I REALLY WANTED to go to college, I swear. High school was a breeze, all my friends were on their way to what they imagined to be life-sculpting secondary education experiences, so I begrudgingly convinced my parents to take me on a tour of college campuses up and down the West Coast. (Cal Poly San Luis Obispo's most famous alum? "Weird Al" Yankovic.) Problem was, my folks never wanted me to go. The trip made it clear to me that my family cared not for higher education, and if I wanted to go to school beyond my free public high school education, I'd be the one paying for it. Seeing how my stripmall photo-processing job paid me all of $4.75 an hour, college wasn't in the plans.
So what did I miss? Plenty, at first. I was driven to jealousy by friends who could swipe a digital meal card and watch a grilled cheese magically appear, those who could master a gravity-defying kegstand, and those who lived in dorms with cool Che Guevara posters adorning their wall. And while I dropped out of a terrible community college after a few months, my friends all got a decent education at real colleges. I was consumed with regret for never having a resident advisor to hate, for never dropping in on a class, or for never having the dean glare at me disapprovingly after I pulled off a hilarious prank that involved either undressed coeds or the opposing school's mascot, possibly both. (I also regret learning so much about college from '80s movies and USA Network's Cinemax-lite "Up All Night" program.)
But as I traveled at ease, dropping everything for trips to India and Europe, or traversing the country countless times with a bevy of forgotten indie bands—two things I could never have done if I'd been enrolled in school—it dawned on me that I didn't miss all that much by skipping college.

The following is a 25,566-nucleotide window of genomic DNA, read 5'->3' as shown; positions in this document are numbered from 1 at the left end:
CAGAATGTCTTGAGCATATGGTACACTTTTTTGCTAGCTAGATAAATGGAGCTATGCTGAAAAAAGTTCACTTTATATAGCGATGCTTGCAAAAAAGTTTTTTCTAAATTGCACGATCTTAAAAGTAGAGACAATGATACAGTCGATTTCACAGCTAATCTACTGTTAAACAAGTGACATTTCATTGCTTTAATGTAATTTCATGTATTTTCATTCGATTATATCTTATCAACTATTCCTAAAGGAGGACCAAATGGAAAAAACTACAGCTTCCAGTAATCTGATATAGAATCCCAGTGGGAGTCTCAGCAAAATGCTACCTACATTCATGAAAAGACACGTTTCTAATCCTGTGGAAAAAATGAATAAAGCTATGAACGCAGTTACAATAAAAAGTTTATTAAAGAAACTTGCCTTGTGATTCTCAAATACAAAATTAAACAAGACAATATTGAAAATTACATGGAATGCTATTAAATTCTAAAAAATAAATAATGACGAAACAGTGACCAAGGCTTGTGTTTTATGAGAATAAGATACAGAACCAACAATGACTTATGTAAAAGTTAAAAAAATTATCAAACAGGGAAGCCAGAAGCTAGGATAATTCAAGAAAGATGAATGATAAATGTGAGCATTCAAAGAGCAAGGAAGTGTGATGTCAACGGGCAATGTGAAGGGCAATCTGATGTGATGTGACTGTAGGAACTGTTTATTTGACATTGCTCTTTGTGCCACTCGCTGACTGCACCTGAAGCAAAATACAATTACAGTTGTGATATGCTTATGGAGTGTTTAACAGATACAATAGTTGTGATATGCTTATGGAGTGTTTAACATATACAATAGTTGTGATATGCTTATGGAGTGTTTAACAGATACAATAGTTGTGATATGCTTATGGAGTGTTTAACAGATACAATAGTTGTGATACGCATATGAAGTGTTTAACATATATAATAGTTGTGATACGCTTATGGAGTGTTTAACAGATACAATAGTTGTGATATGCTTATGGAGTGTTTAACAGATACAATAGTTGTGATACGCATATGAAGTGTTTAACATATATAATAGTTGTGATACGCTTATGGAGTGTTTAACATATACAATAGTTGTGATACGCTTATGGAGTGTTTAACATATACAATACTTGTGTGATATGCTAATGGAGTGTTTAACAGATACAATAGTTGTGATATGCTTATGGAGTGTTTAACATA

Sure, I'll never experience school spirit, the thrill of knocking boots in a dorm room (to do it now, in my 30s, would just be creepy), or be taken under the wing of a wizened professor in a tweed blazer with leather elbow patches (damn you, '80s movies!). But I avoided the panic of choosing a major, the burden of final exams, and the looming fear of the reality that awaits most grads.
Most importantly I circumvented the crippling burden of school loans. Last week the New York Times featured a financial piece on the havoc excessive student loans bring to relationships, profiling a medical student who'll owe $250,000 (one assumes she will eventually pay that back after becoming a successful doctor) and a "part-time photographer" who owes $170,000 (she's fucked). Considering my financial ineptitude—I would have taken a Stafford Loan to buy a case of Bud Ice—I'd be the sort of "part-time photographer" who'd owe half a million dollars for a degree I no longer use. Phew, dodged that bullet.
Of course most people exit college as well-rounded young adults with degrees in hand and without the soul-crushing responsibility of paying off loans well into retirement. I just wouldn't have been one of them. While I missed plenty—especially the Rudy-esque opportunity to make the football team and inspire countless thousands with my scrappy undersized-white-guy heroics on the field—over time these regrets have faded. Truth be told, skipping college was one of the greatest decisions I ever made.